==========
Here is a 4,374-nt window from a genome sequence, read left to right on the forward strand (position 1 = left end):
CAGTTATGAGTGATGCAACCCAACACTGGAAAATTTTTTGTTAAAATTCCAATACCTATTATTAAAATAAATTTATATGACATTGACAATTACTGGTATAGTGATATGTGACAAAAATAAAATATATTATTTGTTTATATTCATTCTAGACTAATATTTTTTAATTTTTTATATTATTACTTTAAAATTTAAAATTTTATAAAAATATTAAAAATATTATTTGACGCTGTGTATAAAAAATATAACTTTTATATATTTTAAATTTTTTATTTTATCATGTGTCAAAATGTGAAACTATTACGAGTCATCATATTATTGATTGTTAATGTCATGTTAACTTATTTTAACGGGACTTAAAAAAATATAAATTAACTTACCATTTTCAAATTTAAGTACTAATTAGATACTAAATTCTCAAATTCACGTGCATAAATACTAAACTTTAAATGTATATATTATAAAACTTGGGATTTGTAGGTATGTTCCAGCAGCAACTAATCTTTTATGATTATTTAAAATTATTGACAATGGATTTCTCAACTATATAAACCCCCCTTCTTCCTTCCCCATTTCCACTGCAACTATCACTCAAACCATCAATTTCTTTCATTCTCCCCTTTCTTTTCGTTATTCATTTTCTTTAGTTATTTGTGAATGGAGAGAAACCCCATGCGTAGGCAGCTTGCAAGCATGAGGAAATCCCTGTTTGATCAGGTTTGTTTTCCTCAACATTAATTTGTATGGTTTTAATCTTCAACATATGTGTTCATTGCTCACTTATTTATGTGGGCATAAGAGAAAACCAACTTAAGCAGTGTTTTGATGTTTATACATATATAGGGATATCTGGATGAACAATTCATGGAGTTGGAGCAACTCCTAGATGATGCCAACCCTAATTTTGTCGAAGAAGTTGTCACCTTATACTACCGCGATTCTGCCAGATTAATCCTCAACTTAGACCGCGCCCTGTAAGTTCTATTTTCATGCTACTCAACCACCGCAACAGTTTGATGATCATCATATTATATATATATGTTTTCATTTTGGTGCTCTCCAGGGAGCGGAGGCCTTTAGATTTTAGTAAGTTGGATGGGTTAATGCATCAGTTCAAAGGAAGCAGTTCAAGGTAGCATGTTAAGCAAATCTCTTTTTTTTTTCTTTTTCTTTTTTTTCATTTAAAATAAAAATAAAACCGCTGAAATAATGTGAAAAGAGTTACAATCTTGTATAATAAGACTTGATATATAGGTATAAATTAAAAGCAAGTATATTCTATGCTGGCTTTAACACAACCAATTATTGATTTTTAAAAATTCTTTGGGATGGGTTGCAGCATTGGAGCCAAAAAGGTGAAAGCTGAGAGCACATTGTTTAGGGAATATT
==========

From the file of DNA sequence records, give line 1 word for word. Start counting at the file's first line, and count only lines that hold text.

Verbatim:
Here is a 4,374-nt window from a genome sequence, read left to right on the forward strand (position 1 = left end):